“This information war that is taking place in cyberspace has a multiple character and is dangerous in the sense of manipulating the masses and public opinion,” he told Prishtina Insight.
In addition, he says, the rapid nature of the conflict and the events related to the war in Ukraine increase the need for rapid news, which may be unverified due to time pressure.
According to him, there may be cases when credible media fall into the trap of distributing this news.
In addition, fake ads launch fake news by presenting themselves as serious media items.
One such case occurred with the Telegraph portal, where a pseudo-portal used its name and logo to publish a lie alleging the death of Ukrainian President Volodymyr Zelenskyy.
New technologies help fake news to spread further
Fake news are among the articles with most distribution and visibility with the audience.
Information technology is used a lot to reach audiences through fake news which have exponentially increased during the war in Ukraine, cybernetics expert Driart Elshani says.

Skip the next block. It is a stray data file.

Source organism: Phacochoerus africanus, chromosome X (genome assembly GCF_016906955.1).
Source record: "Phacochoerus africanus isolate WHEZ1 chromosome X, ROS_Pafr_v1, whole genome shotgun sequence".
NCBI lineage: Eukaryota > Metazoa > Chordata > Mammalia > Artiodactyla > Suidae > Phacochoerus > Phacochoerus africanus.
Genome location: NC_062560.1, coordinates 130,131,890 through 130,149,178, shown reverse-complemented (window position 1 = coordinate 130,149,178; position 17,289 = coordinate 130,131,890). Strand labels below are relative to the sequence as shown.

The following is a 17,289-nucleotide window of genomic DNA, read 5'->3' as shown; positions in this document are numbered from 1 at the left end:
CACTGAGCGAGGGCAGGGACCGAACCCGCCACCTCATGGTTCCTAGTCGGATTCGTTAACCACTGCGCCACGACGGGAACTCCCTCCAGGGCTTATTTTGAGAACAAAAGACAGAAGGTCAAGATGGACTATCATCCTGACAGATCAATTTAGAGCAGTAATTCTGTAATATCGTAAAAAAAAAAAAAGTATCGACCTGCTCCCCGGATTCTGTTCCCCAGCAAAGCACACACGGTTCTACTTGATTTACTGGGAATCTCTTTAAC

New technological techniques are being used to make fake news as viral as possible in cyberspace, says Elshani.
“Every citizen who owns a smartphone can record images and videos from conflict areas, and then the volume of news is so large that it becomes much more difficult to identify and distinguish true news from false news,” he said.
In 2016, KALLXO.com and Life in Kosovo for the first time in Kosovo launched the truth meter, or fact-checker.
Krypometri, working as part of the International Network of Fake Verifiers, IFCN, monitors media that publish news in Albanian about the war in Ukraine. During the war it has done more work than usual.
So far it has debunked dozens of news that are fake in terms of content, old photos or fake videos or other content, or are news that are just far from reality.